When they embark on their journey to the cloud, organisations have three paths to choose from in making this move a success. They can rely on their own in-house IT teams to shift them to the cloud, or they can deal directly with cloud vendors, or they can choose to use third parties (CSPs)—either the global hyperscalers or regionally based providers.

Whether global or regional, CSPs can provide customers with a range of services across the various stages of a cloud journey. Typically, they are engaged in the early stages to help their customer with assessing its operating environment and cloud-related ‘needs’ before working with them on the remaining stages of the cloud journey.

In the process, CSPs assist clients in achieving peak cloud performance, ensuring their cloud operations and apps are optimised, and facilitating the extraction of actionable insights from available data, enabling businesses to maintain a competitive edge in this evolving digital landscape.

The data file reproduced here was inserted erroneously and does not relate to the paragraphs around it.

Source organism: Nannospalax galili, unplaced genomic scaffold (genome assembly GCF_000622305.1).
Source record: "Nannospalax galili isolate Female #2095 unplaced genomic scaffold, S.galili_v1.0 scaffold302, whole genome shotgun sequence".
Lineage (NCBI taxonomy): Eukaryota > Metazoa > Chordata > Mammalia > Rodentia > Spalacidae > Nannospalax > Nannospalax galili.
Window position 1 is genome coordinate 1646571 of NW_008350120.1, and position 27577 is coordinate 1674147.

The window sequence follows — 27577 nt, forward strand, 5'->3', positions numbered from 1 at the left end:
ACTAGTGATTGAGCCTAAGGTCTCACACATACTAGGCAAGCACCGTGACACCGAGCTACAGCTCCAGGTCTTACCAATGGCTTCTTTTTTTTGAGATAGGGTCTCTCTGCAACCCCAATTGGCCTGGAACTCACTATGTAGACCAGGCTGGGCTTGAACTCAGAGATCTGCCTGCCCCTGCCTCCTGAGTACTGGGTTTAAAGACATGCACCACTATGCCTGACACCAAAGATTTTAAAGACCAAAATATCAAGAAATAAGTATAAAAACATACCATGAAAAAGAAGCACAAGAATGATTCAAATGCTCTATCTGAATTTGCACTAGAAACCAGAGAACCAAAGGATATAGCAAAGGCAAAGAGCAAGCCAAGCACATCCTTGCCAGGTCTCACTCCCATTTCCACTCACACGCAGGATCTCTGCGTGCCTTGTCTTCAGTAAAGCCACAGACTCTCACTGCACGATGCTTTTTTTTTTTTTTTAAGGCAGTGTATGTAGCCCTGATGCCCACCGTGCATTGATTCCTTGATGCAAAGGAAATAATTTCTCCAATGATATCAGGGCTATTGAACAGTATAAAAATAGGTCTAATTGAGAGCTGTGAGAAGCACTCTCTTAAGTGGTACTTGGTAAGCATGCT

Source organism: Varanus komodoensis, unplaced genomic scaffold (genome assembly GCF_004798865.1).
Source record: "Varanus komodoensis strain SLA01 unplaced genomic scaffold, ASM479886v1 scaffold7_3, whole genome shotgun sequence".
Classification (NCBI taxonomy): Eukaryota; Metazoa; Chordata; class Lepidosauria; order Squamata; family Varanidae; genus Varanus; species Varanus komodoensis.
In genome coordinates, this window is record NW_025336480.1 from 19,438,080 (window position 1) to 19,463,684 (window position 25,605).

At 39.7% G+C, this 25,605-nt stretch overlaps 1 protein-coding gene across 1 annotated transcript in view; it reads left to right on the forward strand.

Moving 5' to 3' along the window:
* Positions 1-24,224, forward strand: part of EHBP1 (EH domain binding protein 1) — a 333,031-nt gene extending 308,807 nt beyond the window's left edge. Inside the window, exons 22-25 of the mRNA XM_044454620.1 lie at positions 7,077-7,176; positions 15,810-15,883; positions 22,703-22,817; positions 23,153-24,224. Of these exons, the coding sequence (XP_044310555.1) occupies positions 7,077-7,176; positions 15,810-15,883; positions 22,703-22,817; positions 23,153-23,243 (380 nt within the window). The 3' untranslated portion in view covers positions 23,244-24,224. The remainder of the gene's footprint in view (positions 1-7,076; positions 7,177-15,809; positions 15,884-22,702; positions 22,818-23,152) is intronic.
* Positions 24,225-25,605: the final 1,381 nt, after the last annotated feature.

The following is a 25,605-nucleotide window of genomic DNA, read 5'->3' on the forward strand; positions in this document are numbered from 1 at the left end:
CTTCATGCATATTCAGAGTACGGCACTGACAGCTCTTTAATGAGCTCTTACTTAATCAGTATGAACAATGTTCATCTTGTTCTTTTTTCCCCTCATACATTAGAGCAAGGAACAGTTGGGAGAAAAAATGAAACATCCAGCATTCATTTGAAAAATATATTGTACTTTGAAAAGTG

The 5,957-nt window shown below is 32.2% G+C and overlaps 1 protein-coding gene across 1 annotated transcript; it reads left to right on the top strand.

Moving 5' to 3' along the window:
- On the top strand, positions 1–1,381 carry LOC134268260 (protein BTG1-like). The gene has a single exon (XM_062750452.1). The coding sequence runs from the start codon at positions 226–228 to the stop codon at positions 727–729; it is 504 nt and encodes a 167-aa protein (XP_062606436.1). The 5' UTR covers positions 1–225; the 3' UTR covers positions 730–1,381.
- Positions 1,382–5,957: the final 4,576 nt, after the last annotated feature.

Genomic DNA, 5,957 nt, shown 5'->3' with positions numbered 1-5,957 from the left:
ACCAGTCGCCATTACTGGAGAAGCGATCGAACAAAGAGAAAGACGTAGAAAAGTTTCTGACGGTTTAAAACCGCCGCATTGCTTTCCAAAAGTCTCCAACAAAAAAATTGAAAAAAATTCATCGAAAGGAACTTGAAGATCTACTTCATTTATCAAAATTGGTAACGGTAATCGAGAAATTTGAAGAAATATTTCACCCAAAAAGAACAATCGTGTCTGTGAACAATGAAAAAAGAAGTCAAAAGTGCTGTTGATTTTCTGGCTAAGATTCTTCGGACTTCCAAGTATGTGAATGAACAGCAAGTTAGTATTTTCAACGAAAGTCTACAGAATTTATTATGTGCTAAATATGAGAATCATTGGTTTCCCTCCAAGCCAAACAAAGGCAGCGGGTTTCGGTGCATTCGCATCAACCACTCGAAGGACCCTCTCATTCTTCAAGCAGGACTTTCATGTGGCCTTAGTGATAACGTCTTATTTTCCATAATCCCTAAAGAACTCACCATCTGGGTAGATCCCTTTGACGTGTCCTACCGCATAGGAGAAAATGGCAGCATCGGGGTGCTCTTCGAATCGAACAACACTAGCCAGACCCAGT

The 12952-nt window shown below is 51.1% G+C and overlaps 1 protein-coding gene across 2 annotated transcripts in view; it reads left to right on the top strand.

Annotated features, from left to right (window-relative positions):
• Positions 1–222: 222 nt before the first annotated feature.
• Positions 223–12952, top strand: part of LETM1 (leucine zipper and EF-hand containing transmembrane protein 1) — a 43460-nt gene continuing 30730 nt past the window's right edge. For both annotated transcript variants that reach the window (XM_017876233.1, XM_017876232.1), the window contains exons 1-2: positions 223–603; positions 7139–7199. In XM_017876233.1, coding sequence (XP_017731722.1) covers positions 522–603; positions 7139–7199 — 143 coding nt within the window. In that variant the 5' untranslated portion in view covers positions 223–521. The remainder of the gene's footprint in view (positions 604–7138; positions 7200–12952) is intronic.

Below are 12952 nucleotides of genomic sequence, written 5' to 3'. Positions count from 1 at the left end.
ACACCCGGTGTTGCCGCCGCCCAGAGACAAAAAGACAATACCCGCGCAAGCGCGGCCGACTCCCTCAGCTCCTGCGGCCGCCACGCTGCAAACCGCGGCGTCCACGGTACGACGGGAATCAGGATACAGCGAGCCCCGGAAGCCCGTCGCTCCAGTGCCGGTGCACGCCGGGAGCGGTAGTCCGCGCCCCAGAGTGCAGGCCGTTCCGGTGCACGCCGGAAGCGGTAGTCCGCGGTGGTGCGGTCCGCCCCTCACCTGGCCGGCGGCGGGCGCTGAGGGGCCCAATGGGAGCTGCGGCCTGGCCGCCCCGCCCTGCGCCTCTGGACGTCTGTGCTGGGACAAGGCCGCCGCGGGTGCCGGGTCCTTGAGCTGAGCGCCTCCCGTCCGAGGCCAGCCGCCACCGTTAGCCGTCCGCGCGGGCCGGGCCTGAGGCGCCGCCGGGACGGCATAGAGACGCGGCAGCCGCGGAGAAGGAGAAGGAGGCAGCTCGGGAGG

What does the competitive landscape look like for cloud services?

There are four main types of cloud service providers: GSIs (global system integrators), large consulting firms, general IT CSPs (who typically provide a broad set of IT outsourcing services) and a long tail of small to mid-market regional CSPs (e.g. Cloud Ace, Rhipe, Fixer, CloudMethod, GoPomelo and CloudComrade).

As Figure 4 shows, SEA customers in this increasingly complex market are moving more towards using regional CSPs, thanks in part to their deep local expertise, highly personalised approach and ability to be responsive and nimble. These regional CSPs are also closer to their customers and their needs, enabling them to deliver more tailored solutions and a heightened level of customer service.